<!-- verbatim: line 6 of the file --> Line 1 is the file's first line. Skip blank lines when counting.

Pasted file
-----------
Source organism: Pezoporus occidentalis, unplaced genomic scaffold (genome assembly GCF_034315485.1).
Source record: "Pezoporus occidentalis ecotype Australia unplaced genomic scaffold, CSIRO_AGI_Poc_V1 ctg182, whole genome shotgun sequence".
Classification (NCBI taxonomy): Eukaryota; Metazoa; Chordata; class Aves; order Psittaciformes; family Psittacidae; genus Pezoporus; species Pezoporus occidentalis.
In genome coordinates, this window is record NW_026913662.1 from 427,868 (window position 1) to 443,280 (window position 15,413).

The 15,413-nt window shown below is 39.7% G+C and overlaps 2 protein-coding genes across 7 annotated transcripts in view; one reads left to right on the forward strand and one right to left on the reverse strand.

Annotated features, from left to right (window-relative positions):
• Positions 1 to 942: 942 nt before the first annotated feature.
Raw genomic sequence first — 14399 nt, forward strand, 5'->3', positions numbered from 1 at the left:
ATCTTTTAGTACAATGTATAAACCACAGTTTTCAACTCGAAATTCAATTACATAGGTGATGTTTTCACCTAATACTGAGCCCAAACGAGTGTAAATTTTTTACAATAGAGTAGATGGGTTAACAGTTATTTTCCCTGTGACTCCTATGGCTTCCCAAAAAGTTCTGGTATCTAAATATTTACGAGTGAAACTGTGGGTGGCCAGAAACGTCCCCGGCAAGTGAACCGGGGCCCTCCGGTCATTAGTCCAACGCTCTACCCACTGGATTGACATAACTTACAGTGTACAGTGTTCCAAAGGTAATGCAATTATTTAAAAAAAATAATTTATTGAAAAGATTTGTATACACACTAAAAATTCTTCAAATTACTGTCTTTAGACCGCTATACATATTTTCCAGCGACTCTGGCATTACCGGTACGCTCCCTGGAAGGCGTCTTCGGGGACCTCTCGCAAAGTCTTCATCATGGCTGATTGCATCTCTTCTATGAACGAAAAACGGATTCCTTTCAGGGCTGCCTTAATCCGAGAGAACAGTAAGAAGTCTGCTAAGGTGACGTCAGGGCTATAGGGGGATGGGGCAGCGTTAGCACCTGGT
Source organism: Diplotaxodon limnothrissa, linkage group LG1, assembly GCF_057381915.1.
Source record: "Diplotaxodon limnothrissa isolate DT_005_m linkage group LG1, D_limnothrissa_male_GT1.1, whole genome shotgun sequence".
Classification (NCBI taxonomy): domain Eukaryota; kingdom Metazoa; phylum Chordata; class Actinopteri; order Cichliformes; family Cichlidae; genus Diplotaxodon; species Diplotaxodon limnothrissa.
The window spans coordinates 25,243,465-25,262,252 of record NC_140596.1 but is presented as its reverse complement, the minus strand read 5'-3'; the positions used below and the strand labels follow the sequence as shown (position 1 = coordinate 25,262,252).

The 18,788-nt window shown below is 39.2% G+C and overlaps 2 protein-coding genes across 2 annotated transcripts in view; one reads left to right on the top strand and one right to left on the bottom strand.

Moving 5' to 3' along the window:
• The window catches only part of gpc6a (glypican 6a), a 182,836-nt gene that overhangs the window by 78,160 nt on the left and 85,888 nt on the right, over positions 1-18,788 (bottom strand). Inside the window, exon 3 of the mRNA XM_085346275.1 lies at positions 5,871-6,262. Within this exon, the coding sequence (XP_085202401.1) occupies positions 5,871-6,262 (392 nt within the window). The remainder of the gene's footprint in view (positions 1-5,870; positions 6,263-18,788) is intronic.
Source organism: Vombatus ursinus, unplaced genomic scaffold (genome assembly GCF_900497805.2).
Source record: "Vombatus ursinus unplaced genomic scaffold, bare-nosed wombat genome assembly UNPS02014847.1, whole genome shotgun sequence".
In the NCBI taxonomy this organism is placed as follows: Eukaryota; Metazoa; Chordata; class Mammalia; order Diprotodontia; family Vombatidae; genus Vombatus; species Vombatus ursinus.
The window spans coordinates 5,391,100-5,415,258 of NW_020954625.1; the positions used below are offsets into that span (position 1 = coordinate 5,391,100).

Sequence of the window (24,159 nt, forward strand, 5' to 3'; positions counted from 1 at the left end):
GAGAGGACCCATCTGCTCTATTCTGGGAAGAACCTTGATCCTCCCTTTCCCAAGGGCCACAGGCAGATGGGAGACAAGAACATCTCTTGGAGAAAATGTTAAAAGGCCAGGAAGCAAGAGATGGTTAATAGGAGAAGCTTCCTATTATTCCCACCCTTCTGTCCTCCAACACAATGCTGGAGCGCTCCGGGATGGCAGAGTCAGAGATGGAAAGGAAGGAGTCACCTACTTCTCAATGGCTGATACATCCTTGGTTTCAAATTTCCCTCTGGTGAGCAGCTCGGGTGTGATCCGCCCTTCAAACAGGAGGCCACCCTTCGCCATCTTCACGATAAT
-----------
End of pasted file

Annotated features, from left to right (window-relative positions):